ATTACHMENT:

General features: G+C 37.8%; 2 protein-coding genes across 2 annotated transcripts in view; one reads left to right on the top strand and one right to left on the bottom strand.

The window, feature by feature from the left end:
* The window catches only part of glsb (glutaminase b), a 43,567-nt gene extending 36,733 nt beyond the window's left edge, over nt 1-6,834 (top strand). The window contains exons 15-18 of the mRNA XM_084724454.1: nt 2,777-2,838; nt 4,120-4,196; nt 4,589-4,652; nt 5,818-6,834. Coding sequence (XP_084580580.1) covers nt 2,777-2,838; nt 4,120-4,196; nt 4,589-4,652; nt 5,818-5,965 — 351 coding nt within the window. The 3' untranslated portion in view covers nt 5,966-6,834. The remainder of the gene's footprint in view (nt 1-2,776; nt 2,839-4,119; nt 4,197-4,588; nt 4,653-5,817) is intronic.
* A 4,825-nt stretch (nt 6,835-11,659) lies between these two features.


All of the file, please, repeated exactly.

General features: G+C 37.8%; 2 protein-coding genes across 2 annotated transcripts in view; one reads left to right on the top strand and one right to left on the bottom strand.

The window, feature by feature from the left end:
* The window catches only part of glsb (glutaminase b), a 43,567-nt gene extending 36,733 nt beyond the window's left edge, over nt 1-6,834 (top strand). The window contains exons 15-18 of the mRNA XM_084724454.1: nt 2,777-2,838; nt 4,120-4,196; nt 4,589-4,652; nt 5,818-6,834. Coding sequence (XP_084580580.1) covers nt 2,777-2,838; nt 4,120-4,196; nt 4,589-4,652; nt 5,818-5,965 — 351 coding nt within the window. The 3' untranslated portion in view covers nt 5,966-6,834. The remainder of the gene's footprint in view (nt 1-2,776; nt 2,839-4,119; nt 4,197-4,588; nt 4,653-5,817) is intronic.
* A 4,825-nt stretch (nt 6,835-11,659) lies between these two features.